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A Canonical Local Representation of Binding

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If you have a question about this talk, please contact Matthew Parkinson.

In this talk, we address the problem of concrete representation of lambda terms which can handle the subtle problem of defining substitution operation on lambda terms neatly.

In defining lambda terms it has been more common to use only one sort of symbols for both global and local variables. However, historically, Frege and later Gentzen already used two sorts of symbols, and recently advantage of using two sorts of symbols has come to be recognized in computer science, and we take this approach here.

Our definition of lambda terms is carried out in two steps.

In the first step, we introduce a notion of B-algebras which captures the notion of variable binding as a binary algebraic operation on variables (represented by atoms) and elements of the algebra.

In the second step, we use the free B-algebra $\sexpr[\atom]$ over a fixed set of atoms and define lambda terms as a subset of $\sexpr[\atom]$. Elements of $\sexpr[\atom]$ are called sexprs since $\sexpr[\atom]$ is a natural extension of Lisp symbolic expressions introduce by McCarthy. Choosing such a subset is a nontrivial task, since the subset of the algebra must not only be closed under substitution but also it must be closed under the operation of instantiation which instantiate a lambda abstract with an arbitrary lambda term.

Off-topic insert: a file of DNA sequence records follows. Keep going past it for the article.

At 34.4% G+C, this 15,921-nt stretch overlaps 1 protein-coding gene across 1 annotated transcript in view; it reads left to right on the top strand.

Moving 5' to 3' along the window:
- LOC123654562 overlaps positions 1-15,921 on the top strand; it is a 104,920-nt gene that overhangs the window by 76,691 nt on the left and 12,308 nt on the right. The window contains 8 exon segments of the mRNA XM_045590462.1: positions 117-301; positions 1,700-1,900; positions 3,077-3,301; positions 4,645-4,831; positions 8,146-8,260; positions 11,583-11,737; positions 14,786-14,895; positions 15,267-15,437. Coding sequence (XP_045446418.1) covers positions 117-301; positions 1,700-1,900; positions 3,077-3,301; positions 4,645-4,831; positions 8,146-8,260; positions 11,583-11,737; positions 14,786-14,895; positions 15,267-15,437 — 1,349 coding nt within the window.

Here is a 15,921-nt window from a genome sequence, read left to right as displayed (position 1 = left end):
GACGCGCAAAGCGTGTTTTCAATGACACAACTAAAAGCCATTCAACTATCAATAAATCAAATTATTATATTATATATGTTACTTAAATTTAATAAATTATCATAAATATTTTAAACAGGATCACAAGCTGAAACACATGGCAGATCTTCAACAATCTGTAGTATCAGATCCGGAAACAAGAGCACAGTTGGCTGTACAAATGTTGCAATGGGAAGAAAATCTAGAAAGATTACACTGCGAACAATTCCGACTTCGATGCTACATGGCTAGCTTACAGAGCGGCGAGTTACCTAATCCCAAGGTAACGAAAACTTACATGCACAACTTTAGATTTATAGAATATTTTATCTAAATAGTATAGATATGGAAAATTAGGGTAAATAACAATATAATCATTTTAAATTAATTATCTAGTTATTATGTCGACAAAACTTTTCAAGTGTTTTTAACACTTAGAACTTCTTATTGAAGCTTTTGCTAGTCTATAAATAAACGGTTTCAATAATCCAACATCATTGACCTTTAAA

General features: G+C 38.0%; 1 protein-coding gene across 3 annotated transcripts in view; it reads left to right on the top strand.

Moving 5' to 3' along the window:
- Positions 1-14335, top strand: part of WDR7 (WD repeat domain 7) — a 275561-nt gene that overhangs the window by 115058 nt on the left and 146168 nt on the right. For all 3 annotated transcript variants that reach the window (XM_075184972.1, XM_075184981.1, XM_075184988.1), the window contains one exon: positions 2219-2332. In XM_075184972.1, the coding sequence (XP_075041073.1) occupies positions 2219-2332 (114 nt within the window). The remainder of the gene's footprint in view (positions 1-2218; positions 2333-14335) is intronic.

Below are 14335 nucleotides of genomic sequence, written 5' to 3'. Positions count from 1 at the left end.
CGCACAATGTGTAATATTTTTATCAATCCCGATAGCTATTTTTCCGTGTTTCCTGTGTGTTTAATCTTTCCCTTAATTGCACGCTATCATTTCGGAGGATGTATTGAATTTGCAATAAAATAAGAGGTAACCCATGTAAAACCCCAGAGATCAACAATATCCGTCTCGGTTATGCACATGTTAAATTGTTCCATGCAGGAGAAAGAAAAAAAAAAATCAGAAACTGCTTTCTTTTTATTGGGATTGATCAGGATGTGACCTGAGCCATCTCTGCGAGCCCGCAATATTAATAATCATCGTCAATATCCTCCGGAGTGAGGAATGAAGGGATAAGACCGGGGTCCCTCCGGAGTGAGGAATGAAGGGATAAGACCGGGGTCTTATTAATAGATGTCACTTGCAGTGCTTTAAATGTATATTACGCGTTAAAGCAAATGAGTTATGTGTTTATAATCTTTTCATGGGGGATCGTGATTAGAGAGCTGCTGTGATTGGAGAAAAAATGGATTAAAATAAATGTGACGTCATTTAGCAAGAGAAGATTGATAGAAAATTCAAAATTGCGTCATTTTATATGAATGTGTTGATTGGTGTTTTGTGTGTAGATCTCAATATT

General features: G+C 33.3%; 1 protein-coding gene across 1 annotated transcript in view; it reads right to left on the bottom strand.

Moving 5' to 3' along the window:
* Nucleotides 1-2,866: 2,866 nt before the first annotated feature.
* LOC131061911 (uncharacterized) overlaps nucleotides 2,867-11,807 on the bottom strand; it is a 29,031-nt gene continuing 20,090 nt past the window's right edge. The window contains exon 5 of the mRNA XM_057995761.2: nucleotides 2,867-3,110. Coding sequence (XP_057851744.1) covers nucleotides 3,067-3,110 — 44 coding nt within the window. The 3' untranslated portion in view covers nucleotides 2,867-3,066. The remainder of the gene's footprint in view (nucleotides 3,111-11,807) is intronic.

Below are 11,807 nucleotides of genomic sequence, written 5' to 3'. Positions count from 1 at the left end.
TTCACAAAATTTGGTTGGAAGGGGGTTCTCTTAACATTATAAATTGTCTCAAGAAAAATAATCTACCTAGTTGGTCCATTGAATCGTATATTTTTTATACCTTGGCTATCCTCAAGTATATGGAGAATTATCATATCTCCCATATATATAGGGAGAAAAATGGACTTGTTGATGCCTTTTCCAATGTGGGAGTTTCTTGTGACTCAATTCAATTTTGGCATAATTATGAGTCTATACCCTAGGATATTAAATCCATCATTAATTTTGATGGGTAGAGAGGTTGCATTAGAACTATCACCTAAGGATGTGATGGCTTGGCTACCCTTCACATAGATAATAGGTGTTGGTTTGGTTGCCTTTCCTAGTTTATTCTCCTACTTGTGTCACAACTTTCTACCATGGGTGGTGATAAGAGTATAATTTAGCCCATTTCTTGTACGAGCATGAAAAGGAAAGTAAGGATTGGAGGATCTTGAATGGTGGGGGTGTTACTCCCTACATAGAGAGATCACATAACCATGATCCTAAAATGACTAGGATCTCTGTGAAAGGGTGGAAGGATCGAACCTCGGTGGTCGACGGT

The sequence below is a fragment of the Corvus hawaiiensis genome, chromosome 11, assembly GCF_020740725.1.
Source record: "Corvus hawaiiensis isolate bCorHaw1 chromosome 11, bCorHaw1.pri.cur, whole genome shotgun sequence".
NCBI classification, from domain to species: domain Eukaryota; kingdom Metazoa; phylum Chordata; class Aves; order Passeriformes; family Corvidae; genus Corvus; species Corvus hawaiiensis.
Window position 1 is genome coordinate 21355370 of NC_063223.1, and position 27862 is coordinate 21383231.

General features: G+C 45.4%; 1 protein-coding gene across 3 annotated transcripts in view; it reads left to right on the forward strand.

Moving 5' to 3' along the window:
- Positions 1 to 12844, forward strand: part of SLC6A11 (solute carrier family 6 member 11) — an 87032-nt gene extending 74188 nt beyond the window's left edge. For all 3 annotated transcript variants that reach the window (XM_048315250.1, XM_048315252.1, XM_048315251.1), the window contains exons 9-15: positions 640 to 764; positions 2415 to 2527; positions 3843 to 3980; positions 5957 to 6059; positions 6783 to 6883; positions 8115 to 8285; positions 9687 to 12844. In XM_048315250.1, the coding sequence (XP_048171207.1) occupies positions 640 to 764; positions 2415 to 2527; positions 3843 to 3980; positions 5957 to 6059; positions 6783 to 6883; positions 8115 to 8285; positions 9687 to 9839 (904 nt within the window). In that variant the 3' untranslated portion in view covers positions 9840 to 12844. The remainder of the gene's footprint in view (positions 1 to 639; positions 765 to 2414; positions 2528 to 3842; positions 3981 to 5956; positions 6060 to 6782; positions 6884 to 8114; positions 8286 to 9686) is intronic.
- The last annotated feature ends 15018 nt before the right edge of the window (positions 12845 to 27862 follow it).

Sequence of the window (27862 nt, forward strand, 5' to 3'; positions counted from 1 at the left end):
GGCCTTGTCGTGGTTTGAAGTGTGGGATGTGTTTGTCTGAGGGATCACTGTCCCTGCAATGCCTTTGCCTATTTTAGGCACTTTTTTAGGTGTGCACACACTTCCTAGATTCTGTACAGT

We remark here that we cannot use $\sexpr[\atom]$ itself as the set of lambda-terms for the following two reasons.

The first reason is that local variables may appear unbound (or free) in sexprs, although it is necessary that a local variable must always appear within the scope of a binder which binds the variable. A trivial example is a local variable, that is, an atom itself. This problem can be fixed by choosing a subset of $\sexpr[\atom]$ with no unbound local variables. An sexpr with this property is called variable closed and McKinna-Pollack observed that substitution operation is capture-avoiding and hence safe on variable-closed sexps.

However, variable-closed sexprs cannot canonically represent lambda-terms since different sexprs can be alpha-equivalent, e.g., λx.x and λy.y. This is the second reason why $\sexpr[\atom]$ itself cannot serve as the set of lambda-terms.

In our previous work we solved the second difficulty above by introducing a specific concrete subset of $\sexpr[\atom]$. In this talk we will generalize the work and give a general criteria which can be used to characterize subsets of $\sexpr[\atom]$ which canonically (that is no two distinct but alpha equivalent sexprs are in the subset) represent lambda-terms.

This is a joint work with Randy Pollack.

This talk is part of the Logic and Semantics Seminar (Computer Laboratory) series.

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